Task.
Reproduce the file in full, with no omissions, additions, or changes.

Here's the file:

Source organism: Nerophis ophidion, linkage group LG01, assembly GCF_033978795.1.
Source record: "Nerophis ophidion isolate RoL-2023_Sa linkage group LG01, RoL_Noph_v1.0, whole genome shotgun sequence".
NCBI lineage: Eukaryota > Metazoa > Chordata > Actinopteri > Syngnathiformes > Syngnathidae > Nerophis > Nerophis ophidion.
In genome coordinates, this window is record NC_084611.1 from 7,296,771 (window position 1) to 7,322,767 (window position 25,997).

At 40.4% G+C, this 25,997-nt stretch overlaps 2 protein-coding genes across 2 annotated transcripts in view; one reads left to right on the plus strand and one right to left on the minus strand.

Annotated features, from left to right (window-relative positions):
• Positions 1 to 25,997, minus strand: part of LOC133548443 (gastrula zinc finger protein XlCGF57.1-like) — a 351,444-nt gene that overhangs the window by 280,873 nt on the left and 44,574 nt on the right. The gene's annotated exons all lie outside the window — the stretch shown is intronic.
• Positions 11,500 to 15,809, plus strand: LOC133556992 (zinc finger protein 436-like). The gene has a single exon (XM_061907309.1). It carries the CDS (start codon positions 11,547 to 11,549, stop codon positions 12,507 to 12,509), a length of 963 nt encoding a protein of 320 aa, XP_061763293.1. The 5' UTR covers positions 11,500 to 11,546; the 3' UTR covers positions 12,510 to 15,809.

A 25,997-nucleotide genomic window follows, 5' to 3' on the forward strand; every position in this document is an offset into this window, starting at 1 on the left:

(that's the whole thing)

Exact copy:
Source organism: Nerophis ophidion, linkage group LG01, assembly GCF_033978795.1.
Source record: "Nerophis ophidion isolate RoL-2023_Sa linkage group LG01, RoL_Noph_v1.0, whole genome shotgun sequence".
NCBI lineage: Eukaryota > Metazoa > Chordata > Actinopteri > Syngnathiformes > Syngnathidae > Nerophis > Nerophis ophidion.
In genome coordinates, this window is record NC_084611.1 from 7,296,771 (window position 1) to 7,322,767 (window position 25,997).

At 40.4% G+C, this 25,997-nt stretch overlaps 2 protein-coding genes across 2 annotated transcripts in view; one reads left to right on the plus strand and one right to left on the minus strand.

Annotated features, from left to right (window-relative positions):
• Positions 1 to 25,997, minus strand: part of LOC133548443 (gastrula zinc finger protein XlCGF57.1-like) — a 351,444-nt gene that overhangs the window by 280,873 nt on the left and 44,574 nt on the right. The gene's annotated exons all lie outside the window — the stretch shown is intronic.
• Positions 11,500 to 15,809, plus strand: LOC133556992 (zinc finger protein 436-like). The gene has a single exon (XM_061907309.1). It carries the CDS (start codon positions 11,547 to 11,549, stop codon positions 12,507 to 12,509), a length of 963 nt encoding a protein of 320 aa, XP_061763293.1. The 5' UTR covers positions 11,500 to 11,546; the 3' UTR covers positions 12,510 to 15,809.

A 25,997-nucleotide genomic window follows, 5' to 3' on the forward strand; every position in this document is an offset into this window, starting at 1 on the left: